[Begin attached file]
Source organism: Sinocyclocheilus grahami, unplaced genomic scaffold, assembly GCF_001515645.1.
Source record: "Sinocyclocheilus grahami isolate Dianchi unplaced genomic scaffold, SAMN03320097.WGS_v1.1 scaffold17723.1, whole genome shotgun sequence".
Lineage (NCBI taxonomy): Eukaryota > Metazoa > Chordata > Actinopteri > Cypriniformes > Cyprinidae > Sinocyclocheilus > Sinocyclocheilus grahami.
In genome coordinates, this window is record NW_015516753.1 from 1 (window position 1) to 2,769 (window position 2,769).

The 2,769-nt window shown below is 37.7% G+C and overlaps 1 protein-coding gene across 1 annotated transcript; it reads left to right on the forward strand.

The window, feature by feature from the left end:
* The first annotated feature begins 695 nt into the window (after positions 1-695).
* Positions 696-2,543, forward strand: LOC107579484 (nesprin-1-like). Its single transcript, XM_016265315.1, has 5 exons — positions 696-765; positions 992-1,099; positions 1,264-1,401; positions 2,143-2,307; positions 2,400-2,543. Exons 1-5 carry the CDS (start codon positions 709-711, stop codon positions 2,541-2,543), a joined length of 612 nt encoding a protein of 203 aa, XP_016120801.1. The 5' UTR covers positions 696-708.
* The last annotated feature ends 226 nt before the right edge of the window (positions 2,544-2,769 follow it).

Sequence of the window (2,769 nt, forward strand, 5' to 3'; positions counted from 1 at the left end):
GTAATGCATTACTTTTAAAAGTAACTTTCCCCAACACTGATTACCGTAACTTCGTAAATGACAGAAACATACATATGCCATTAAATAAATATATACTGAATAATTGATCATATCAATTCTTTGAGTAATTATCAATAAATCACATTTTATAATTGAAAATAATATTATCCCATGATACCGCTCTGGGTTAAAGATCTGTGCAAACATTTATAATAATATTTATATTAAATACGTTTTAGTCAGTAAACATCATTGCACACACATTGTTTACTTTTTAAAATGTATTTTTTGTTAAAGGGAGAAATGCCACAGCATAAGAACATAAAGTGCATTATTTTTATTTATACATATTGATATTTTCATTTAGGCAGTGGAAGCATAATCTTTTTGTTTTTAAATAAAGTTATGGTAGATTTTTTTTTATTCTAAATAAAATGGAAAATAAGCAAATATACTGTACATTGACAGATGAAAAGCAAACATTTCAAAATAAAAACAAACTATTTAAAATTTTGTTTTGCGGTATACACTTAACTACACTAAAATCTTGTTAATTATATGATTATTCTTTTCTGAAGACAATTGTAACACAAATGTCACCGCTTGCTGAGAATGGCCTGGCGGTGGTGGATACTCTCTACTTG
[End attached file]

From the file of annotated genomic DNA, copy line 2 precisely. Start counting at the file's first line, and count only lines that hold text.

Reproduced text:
Source record: "Sinocyclocheilus grahami isolate Dianchi unplaced genomic scaffold, SAMN03320097.WGS_v1.1 scaffold17723.1, whole genome shotgun sequence".